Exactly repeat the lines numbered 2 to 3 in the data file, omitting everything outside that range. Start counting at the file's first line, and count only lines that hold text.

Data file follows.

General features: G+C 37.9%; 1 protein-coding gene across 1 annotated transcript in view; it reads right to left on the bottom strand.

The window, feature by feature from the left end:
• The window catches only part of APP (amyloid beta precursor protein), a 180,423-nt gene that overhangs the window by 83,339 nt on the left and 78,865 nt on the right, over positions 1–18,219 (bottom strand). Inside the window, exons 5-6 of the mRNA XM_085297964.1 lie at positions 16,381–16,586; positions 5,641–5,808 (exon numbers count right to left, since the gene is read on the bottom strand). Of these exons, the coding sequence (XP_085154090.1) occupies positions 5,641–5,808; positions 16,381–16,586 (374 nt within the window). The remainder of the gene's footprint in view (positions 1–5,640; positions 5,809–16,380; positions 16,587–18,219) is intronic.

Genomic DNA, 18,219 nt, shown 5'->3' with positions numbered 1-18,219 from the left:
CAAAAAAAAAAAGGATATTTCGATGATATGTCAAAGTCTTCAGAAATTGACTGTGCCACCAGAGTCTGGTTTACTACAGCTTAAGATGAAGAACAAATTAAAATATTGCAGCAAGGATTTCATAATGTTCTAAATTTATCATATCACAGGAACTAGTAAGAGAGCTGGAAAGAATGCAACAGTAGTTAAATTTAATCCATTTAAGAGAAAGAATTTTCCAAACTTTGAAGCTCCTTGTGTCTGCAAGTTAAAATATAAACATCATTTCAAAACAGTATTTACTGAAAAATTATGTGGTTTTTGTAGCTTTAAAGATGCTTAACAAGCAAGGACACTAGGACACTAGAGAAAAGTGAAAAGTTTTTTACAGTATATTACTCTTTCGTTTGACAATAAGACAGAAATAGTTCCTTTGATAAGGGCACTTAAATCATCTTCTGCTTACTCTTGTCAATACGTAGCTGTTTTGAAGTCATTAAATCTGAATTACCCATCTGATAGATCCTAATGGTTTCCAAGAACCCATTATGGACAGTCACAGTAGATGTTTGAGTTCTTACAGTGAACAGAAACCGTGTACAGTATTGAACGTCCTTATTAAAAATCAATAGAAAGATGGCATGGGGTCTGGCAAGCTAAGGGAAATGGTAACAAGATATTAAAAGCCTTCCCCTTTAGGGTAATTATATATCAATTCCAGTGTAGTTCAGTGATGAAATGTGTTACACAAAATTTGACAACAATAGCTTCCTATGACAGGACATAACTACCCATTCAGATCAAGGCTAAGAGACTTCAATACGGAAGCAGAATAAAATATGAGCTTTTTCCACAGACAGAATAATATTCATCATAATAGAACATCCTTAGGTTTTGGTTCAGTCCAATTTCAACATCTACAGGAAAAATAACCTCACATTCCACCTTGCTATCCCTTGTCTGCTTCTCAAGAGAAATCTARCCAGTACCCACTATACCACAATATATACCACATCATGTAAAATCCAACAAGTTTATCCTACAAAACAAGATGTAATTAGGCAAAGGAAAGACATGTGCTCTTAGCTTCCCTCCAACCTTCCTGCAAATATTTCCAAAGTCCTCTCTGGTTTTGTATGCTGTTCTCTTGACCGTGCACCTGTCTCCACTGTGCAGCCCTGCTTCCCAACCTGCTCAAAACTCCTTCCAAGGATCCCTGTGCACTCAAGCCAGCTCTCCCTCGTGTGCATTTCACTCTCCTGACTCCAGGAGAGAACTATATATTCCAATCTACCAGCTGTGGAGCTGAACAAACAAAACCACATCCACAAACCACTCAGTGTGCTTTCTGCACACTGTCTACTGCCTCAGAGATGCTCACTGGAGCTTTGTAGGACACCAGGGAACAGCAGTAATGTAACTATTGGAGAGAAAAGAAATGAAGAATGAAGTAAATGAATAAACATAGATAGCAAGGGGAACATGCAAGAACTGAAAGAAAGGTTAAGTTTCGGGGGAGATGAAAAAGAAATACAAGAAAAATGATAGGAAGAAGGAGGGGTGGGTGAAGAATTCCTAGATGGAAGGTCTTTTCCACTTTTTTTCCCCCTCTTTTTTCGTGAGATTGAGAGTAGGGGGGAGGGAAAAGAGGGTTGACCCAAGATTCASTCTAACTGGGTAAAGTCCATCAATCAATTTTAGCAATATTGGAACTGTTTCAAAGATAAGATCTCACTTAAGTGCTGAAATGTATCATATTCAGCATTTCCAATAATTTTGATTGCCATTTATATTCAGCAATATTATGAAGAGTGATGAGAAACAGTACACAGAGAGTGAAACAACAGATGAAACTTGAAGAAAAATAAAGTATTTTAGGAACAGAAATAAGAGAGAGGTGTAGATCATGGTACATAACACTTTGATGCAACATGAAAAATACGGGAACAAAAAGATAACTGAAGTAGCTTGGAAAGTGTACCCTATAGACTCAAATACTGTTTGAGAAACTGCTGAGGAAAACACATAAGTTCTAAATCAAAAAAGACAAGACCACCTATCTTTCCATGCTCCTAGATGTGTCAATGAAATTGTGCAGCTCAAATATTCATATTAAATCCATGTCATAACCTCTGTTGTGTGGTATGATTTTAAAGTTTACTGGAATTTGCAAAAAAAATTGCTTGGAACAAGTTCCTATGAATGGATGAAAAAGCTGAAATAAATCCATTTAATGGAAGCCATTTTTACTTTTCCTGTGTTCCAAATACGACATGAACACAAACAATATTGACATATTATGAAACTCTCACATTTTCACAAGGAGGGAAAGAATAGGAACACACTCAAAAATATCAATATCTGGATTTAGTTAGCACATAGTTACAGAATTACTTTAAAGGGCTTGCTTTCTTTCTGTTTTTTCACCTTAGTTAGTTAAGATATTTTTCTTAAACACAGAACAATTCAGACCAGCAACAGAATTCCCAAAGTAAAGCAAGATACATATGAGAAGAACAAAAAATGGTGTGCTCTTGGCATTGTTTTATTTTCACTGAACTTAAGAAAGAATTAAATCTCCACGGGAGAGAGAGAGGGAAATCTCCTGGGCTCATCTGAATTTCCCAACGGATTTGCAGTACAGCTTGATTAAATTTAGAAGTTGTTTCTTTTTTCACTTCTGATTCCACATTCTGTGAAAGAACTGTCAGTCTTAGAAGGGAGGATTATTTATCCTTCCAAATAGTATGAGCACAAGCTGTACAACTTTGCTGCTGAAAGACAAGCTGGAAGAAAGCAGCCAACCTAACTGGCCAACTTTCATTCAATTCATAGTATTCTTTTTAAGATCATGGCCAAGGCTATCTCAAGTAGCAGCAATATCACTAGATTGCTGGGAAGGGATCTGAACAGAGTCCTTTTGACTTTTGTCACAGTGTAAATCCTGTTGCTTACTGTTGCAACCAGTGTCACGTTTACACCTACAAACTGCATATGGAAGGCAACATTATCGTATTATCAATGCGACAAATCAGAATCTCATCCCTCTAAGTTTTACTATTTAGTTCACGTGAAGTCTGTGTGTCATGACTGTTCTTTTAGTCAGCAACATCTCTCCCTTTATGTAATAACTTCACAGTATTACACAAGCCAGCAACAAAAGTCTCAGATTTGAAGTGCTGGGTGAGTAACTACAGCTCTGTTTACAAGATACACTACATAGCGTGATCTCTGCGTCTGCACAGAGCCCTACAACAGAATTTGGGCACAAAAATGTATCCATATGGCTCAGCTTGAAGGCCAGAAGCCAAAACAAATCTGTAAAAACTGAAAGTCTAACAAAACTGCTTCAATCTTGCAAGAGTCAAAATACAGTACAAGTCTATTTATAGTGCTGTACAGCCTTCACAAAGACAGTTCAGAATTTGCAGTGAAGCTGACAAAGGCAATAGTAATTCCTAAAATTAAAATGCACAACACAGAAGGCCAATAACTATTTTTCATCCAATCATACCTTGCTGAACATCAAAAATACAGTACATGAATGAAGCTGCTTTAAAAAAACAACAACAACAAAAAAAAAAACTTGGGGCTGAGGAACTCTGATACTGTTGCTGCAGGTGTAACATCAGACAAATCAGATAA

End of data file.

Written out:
The window, feature by feature from the left end:
• The window catches only part of APP (amyloid beta precursor protein), a 180,423-nt gene that overhangs the window by 83,339 nt on the left and 78,865 nt on the right, over positions 1–18,219 (bottom strand). Inside the window, exons 5-6 of the mRNA XM_085297964.1 lie at positions 16,381–16,586; positions 5,641–5,808 (exon numbers count right to left, since the gene is read on the bottom strand). Of these exons, the coding sequence (XP_085154090.1) occupies positions 5,641–5,808; positions 16,381–16,586 (374 nt within the window). The remainder of the gene's footprint in view (positions 1–5,640; positions 5,809–16,380; positions 16,587–18,219) is intronic.